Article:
I think Frictional were very economical with encounters in SOMA so this update surprises me; I never felt that the game got bogged down with tedious evasion or frustrating repetition and/or death, not in the same way as Alien Isolation. Not to mention, they struck a really fine balance between tense sections fraught with dread (brought on by the possibility of getting got) and more ‘leisurely’ areas where the environments, sound and visual design had more room and time to breath. The pace was impeccable to me. All this married to what I found a truly gripping story with a – shock! horror! – great ending.

All that said, this was interesting:

However, according to Grip, the time that’s passed since SOMA’s original release has allowed the studio to consider its approach more thoroughly, “I think the biggest problem with SOMA is that the experience of meeting the creatures doesn’t really add anything to the themes. They help build the atmosphere, but the stories they generate don’t have a lot to do with the game’s larger themes of identity and consciousness.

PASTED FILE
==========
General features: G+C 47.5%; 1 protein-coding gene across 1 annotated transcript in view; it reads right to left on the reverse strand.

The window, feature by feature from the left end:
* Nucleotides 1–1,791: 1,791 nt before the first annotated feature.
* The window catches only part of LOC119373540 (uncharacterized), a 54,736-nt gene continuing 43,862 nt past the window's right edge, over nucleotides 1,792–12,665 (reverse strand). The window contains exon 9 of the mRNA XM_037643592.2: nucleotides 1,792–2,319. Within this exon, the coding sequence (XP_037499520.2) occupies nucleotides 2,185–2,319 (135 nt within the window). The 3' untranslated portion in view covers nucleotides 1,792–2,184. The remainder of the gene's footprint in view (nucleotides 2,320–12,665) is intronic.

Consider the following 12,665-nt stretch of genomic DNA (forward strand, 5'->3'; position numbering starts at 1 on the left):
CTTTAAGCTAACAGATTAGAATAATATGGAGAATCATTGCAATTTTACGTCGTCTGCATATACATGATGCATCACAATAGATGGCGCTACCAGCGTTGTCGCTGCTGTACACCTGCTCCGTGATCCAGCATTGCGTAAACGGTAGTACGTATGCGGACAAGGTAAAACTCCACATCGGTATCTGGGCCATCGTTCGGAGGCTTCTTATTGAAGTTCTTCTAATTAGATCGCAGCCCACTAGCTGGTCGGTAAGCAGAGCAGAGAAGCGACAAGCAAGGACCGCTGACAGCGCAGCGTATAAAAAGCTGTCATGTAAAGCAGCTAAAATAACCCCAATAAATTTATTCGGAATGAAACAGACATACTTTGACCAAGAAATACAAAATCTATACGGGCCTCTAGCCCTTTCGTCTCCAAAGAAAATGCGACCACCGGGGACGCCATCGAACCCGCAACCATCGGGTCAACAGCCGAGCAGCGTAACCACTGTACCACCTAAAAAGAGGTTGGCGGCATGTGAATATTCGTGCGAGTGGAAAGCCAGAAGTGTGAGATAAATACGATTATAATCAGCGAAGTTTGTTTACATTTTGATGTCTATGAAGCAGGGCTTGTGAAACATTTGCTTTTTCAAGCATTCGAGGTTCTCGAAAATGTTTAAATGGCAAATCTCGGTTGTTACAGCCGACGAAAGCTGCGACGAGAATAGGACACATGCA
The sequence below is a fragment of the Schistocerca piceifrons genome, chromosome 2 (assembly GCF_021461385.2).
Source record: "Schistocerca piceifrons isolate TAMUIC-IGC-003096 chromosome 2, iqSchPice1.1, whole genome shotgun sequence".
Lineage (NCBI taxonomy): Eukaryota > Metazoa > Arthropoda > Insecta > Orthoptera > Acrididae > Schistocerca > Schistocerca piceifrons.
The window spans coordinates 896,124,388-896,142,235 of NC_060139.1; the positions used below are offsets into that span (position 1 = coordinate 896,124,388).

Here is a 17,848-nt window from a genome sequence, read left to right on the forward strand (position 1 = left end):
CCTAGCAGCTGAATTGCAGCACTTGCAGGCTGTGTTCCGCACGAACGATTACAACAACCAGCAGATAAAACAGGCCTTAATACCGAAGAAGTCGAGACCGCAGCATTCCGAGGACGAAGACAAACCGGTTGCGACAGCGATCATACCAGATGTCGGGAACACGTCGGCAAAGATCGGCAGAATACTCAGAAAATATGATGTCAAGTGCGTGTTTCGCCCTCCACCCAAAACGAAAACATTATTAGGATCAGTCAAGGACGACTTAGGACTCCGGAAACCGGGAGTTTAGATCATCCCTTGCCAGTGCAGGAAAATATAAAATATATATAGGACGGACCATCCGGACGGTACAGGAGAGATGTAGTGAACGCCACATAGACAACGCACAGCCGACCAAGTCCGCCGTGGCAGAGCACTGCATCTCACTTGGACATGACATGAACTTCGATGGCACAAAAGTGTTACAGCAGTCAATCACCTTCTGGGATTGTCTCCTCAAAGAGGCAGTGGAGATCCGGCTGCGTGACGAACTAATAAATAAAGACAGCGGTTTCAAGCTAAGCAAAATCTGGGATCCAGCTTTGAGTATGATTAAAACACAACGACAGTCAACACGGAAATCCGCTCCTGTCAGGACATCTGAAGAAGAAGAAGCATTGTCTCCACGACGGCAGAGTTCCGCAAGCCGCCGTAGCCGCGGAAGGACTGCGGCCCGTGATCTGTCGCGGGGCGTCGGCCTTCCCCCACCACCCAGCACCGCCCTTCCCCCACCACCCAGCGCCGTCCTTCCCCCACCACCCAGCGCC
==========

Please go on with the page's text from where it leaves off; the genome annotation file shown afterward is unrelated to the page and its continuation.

The takeaway, says Grip, is that “now it’s quite clear to me that we can’t keep thinking about monsters as we did in Amnesia: The Dark Descent”. The Safe Mode experiment, it seems, has been a success, “I’m actually surprised by how well it all turned out. It fits the game far better than I thought it would when we started working on it. To be honest, it even made me question if this was the way the game should have been released in the first place.”

I love that Frictional are still learning and experimenting and surprising themselves. While I agree that the enemies weren’t strictly necessary for the story, they do make you feel vulnerable which in turn makes you pay attention and exercise caution and run like heck if you’re noticed. If you go in knowing there’s no danger at all then it strips out an entire level of tension. Where’s the excitement in that?